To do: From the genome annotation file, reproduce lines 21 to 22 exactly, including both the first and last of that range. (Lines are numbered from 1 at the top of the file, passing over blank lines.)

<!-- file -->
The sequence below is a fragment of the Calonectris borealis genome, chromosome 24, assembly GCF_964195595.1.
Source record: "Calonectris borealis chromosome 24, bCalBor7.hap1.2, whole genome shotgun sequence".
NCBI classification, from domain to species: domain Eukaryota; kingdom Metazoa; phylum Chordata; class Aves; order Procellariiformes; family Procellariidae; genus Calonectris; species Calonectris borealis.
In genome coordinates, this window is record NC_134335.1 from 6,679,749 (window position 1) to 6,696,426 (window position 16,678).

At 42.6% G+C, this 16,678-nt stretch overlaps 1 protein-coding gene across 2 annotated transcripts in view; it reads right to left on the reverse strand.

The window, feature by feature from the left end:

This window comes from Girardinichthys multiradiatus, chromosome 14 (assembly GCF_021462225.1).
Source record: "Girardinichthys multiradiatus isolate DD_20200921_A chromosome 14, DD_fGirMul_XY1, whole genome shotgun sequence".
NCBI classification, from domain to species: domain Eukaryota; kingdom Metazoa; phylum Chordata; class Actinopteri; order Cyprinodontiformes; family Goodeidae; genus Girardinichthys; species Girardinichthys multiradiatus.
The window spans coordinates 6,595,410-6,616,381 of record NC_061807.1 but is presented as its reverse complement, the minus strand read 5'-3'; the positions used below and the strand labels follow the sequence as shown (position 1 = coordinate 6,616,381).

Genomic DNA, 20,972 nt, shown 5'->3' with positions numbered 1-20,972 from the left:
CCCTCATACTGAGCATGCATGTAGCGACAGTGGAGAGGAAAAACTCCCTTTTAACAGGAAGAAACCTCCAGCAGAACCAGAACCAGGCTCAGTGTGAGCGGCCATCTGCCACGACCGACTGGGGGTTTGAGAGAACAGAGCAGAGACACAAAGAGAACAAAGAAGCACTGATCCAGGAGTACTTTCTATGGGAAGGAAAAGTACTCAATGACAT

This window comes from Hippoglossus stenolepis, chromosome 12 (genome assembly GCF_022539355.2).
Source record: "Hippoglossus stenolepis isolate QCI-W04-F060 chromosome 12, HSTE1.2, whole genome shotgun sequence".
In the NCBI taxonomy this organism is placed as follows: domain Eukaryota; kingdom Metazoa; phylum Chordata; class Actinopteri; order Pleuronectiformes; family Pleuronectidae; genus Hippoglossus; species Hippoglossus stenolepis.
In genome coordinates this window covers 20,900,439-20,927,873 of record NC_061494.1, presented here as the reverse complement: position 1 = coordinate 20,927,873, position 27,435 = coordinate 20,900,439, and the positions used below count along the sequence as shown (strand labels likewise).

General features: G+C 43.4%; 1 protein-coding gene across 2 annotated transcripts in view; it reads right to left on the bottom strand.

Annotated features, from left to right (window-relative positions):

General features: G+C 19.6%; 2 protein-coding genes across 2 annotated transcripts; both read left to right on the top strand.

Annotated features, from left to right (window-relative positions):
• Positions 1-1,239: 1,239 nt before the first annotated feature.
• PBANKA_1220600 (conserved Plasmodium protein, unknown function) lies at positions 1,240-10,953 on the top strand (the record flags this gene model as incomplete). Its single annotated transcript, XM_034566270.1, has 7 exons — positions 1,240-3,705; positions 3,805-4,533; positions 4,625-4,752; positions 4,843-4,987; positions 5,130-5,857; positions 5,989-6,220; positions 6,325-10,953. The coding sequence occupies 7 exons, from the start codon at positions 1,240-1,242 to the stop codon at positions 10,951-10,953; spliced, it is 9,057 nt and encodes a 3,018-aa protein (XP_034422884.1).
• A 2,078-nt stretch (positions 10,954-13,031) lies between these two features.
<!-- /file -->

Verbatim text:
• Positions 1-1,239: 1,239 nt before the first annotated feature.
• PBANKA_1220600 (conserved Plasmodium protein, unknown function) lies at positions 1,240-10,953 on the top strand (the record flags this gene model as incomplete). Its single annotated transcript, XM_034566270.1, has 7 exons — positions 1,240-3,705; positions 3,805-4,533; positions 4,625-4,752; positions 4,843-4,987; positions 5,130-5,857; positions 5,989-6,220; positions 6,325-10,953. The coding sequence occupies 7 exons, from the start codon at positions 1,240-1,242 to the stop codon at positions 10,951-10,953; spliced, it is 9,057 nt and encodes a 3,018-aa protein (XP_034422884.1).